Size isn't a big issue, but power, heat, cost and number of components are. So after reading about the TPIC6B595 "power logic 8-bit shift register" mentioned below, it seems well able to cope with this problem, and I only need 4 of these 20-pin chips, daisy-chained. And if I understand correctly, the chips will do the latching, so unlike the TLC5940s I don't need to continually provide a (very regular) clock signal to avoid flicker. And if I want to use a 7-segment display it has to be common anode for this to work.

I don't quite understand the output voltage clamp of 50V, can someone confirm that that's not going to be a problem when I plug 12V - resistor - LED - TPIC6B595?

2 Answers 2


A better alternative would be the max7219. It drives up to 8 7-segment displays (using multiplexing). It also has inbuilt current limiting. There are however quite expensive. You can however get them a lot cheaper on ebay.

Another alternative would be to use a shift-register per 7-segments. You can just daisy-chain these chips together, so you only need 2 or 3 GPIO pins. You however need to add current limiting resistors to all segments.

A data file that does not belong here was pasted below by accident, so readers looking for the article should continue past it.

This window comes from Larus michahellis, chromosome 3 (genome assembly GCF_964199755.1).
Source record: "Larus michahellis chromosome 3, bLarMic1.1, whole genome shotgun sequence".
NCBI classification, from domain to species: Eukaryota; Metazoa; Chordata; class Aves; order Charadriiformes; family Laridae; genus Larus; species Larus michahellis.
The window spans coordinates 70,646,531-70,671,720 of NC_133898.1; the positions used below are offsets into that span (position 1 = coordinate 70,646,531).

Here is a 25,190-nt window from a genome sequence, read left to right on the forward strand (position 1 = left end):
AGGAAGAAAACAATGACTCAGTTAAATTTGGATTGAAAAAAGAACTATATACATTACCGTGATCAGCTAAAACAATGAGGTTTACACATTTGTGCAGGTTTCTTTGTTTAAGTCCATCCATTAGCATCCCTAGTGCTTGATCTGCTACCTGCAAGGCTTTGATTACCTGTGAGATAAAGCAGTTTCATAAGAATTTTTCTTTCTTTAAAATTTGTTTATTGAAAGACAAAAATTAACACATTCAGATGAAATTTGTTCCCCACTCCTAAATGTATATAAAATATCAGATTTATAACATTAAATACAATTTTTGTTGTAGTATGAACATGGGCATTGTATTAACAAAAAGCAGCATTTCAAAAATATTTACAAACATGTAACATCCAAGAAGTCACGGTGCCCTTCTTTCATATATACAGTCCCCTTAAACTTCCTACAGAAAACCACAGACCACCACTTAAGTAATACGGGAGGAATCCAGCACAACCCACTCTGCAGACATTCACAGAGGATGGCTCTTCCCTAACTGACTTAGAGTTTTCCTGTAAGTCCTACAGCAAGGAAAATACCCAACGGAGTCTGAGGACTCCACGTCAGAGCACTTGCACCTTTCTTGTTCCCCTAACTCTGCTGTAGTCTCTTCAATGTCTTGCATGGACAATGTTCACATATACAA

To drive the 12v led strips you have to use transitors or mosfets. These strips, generally, already have current limiting resistors on them. Are you going to build a 7-segment display using led-strips? I don't quite follow the last part of you question.

  • Yes exactly, there are rolls of LEDs where you can split them into shorter lengths. So several of these lengths could be built into a 7-segment display and I guess controlled in exactly the same way as the little ones - except for the larger voltage. I'm hoping that's done by the "driver" part of the IC so the input can be low voltage but the chip is capable of powering the 12V strips. Or are you saying I'd need Pi -> driver -> transistors -> LEDs?
    – francis
    Jan 3, 2014 at 15:10
  • The latter. I don't know of any chip that can communicate with 3.3v to the Pi, while powering 12V strips (though they might exist). In your case I would suggest going with shift-registers. As the max7219 is using multiplexing, which makes connecting the transistors the right way a whole lot more difficult. How big do you want to make the segments? How many leds?